Call it a happy accident: When a group of Serbian archaeologists recently uncovered a cache of 2,000-year-old skeletons, they unearthed a set of mysterious scrolls covered with Aramaic curses, too. As Reuters reports, the tiny scrolls were contained in what are thought to be ancient amulets and are covered with spells used in “binding magic” rituals of yore.
While the archaeologists work to decipher the scrolls (a process that could never be complete), why not take a moment to catch up on what historians already know about ancient magical rituals?
Spells were everything
In ancient “binding magic,” it was all about the spells. Unlike modern-day magical phrases like, say, "bippity boppity boo," practitioners of magic in ancient Greek and Rome used spells to “bind” people up to different outcomes in sporting events, business, and personal affairs related to love and even revenge.
As Greek and Roman magic expert Derek Collins writes, binding spells had known formulas and named involved parties, like gods and people, and then connected them to actions or results. You could use a binding spell to invoke an upcoming athletic victory or ensure your happy marriage to a new partner—and to do so, you’d use powerful strings of words passed on by magicians or ordinary people.
Amulets were a must-have magical fashion accessory
Spells weren’t just said in the ancient world—they were written down. And like the objects found in Syria, the spells were often carried around with a person until they came to pass. Amulets designed to carry spells became a must-have fashion accessory and are regularly found in Ancient Greek and Roman grave sites and digs.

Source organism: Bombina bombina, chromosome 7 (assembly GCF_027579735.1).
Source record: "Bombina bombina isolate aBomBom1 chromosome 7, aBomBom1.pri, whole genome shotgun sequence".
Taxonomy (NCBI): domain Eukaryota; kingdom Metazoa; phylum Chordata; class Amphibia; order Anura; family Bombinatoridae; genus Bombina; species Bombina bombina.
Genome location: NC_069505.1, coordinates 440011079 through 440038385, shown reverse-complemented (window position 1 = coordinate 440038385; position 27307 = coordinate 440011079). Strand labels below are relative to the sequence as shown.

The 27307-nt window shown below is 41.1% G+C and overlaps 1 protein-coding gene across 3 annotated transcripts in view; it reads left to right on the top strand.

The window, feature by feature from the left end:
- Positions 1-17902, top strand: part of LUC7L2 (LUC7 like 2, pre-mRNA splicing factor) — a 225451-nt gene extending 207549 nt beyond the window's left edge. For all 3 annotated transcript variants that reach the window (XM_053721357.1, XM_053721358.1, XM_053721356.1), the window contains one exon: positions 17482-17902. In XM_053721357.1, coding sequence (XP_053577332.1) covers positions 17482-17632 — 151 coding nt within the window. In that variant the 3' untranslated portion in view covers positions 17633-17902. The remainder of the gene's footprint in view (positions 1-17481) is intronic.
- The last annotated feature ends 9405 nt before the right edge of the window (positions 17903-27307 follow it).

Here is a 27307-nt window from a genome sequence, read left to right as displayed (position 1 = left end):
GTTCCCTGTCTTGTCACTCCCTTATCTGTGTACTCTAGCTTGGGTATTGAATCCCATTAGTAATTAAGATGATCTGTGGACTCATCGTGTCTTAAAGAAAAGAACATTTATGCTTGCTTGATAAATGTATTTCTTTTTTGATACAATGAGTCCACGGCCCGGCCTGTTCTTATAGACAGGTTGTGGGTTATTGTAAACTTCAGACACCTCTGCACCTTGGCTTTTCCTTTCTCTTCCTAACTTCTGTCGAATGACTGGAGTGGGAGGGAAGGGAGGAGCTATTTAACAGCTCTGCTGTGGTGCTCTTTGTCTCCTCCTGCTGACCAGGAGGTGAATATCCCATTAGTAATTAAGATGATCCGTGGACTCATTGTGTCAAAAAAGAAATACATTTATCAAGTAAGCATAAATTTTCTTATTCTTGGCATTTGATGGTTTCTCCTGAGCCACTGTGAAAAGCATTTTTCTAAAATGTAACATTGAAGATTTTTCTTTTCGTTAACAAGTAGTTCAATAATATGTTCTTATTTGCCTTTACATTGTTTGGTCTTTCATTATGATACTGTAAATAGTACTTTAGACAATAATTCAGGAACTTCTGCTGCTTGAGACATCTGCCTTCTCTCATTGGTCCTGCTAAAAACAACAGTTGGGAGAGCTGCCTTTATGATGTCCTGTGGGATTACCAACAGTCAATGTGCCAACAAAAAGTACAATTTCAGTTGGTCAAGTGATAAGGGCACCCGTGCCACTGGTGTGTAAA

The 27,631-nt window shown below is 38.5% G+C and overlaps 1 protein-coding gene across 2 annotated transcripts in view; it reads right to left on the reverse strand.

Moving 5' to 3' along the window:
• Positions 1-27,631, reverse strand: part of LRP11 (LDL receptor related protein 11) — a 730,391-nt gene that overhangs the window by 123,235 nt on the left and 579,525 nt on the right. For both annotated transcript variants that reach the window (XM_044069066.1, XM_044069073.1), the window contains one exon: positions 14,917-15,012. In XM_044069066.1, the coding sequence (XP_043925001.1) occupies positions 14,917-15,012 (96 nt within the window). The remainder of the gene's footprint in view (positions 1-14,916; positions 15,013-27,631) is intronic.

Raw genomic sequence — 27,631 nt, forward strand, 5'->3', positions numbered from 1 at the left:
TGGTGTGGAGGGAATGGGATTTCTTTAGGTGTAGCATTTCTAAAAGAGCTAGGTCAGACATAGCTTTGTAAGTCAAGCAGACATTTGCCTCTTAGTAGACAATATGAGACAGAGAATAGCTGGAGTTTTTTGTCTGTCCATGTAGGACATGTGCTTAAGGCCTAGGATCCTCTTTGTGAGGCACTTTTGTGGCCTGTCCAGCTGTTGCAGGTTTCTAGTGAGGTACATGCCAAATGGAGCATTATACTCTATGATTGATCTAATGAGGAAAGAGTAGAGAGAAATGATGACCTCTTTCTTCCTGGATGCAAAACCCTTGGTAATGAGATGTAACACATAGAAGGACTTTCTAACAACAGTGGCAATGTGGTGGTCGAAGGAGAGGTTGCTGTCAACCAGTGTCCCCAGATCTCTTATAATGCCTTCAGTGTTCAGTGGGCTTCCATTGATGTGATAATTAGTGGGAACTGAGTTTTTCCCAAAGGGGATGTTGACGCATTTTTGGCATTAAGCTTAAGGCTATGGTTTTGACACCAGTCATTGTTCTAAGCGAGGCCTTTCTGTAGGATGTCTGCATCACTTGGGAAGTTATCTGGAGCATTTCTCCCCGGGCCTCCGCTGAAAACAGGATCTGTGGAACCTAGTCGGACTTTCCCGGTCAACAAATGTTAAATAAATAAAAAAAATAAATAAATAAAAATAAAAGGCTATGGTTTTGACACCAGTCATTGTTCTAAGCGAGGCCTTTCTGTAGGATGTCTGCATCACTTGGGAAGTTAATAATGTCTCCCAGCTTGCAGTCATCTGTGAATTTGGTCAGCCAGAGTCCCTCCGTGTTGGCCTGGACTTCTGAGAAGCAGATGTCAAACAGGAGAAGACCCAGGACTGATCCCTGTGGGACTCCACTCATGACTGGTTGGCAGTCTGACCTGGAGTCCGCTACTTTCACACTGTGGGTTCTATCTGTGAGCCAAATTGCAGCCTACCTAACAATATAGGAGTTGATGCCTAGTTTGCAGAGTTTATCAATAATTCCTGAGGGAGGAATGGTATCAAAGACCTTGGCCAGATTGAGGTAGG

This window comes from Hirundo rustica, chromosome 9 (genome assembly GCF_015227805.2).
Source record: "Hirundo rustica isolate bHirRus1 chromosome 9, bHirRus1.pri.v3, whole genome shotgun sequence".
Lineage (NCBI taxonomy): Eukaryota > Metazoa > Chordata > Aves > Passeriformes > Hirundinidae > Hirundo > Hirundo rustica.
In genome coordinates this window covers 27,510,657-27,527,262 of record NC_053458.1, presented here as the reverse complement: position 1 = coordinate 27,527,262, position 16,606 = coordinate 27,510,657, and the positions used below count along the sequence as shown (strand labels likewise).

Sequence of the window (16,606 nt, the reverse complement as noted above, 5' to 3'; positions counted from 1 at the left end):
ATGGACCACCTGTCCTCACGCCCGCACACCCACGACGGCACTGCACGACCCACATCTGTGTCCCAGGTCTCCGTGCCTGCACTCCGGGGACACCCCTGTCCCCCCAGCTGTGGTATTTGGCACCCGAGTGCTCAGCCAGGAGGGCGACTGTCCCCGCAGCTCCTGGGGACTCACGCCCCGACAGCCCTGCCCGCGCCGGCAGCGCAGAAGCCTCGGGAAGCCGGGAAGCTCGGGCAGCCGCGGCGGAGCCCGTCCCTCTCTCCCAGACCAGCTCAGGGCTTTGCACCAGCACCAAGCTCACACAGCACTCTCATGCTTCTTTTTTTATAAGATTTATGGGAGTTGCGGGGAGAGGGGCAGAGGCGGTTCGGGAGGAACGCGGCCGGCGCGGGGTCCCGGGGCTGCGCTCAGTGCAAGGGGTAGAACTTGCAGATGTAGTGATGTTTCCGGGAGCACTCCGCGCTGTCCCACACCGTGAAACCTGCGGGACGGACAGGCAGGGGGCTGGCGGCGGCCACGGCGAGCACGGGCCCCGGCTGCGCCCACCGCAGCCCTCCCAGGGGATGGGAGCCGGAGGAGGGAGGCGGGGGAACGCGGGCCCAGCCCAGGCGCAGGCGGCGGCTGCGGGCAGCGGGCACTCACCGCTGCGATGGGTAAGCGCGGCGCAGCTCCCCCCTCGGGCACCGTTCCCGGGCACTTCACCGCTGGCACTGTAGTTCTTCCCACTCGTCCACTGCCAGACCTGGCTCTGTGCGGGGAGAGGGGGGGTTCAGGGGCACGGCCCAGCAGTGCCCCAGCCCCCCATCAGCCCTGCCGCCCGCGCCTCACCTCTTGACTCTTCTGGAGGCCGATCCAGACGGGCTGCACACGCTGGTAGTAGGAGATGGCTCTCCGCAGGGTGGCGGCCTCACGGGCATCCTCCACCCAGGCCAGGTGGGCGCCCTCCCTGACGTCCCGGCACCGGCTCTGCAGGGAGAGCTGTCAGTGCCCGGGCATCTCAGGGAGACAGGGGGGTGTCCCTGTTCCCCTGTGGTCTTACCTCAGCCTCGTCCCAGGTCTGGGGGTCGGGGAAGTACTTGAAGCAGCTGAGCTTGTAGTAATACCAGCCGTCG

Though other ancient cultures, like that of Ancient Egypt, favored amulets with symbolism, Ancient Greek and Roman amulets were designed to carry spells, themselves. In 2011, archaeologists uncovered an amulet in Cyprus that was engraved with a palindromic spell, and in 2008, Swiss archaeologists found a gold scroll in a silver amulet capsule thought to have belonged to an ancient Roman child. Amulets may have looked decorative, but their contents felt like life and death to believers, who paid magicians to give them scrolls and talismans that put their intentions into physical form.
Curses and revenge were very much a thing
One of the more charmingly bitter traditions of ancient Greece and Rome were “curse tablets”—spells written on lead, wax or stone that laid out the ways in which people had been wronged. Think of curse tablets as the takedowns of the ancient world: If someone disrespected or harmed you, you could head to your local magician and pay to curse them. People cursed people who hurt their family members, but they also cursed them when they committed crimes or even entered into court cases against them. Large caches of curse tablets have been found in Roman digs in the modern-day United Kingdom.
One such tablet invokes the god Mercury to bring down a curse on Varianus, Peregrina and Sabinianus, whom the curser thought had brought harm on their animal. “I ask that you drive them to the greatest death, and do not allow them health or sleep unless they redeem from you what they have administered to me,” cursed the aggrieved Docilinus. Ouch.
And then there were the curse dolls
Of course, if someone dissed you, you also had the option of creating a tiny effigy to do harm to. Though sometimes compared to modern-day voodoo dolls, scholars still aren’t entirely sure what the tiny figurines used in binding magic in ancient Greece and Rome were for. What they do know is that the word “binding” was taken literally when it comes to these figures: They have been found in tiny coffins with bound hands and feet or mutilated bodies and seem to have been molded along with binding spells.
Not everyone in ancient Greece and Rome was into magic
The descriptions above might make you think that everyone in the ancient world was into binding magic. But that wasn’t true: Historians now believe that magic was quite separate from ancient religion. Though both involved the gods, magic involved manipulating gods whereas other rituals relied on supplication and offerings in the hopes that the gods might favor the person doing the asking.
Anti-magic legislation existed in both ancient Greece and ancient Rome, even before the days of Christianity, but often such laws only covered magic that actually killed, as when a stepmother was sued for administering a fatal “love charm” to her stepson’s mistress. Lesson learned: If you only use your ancient curses, spells and charms to inflict mild harm instead of death, you should be okay. Now where did that curse tablet go?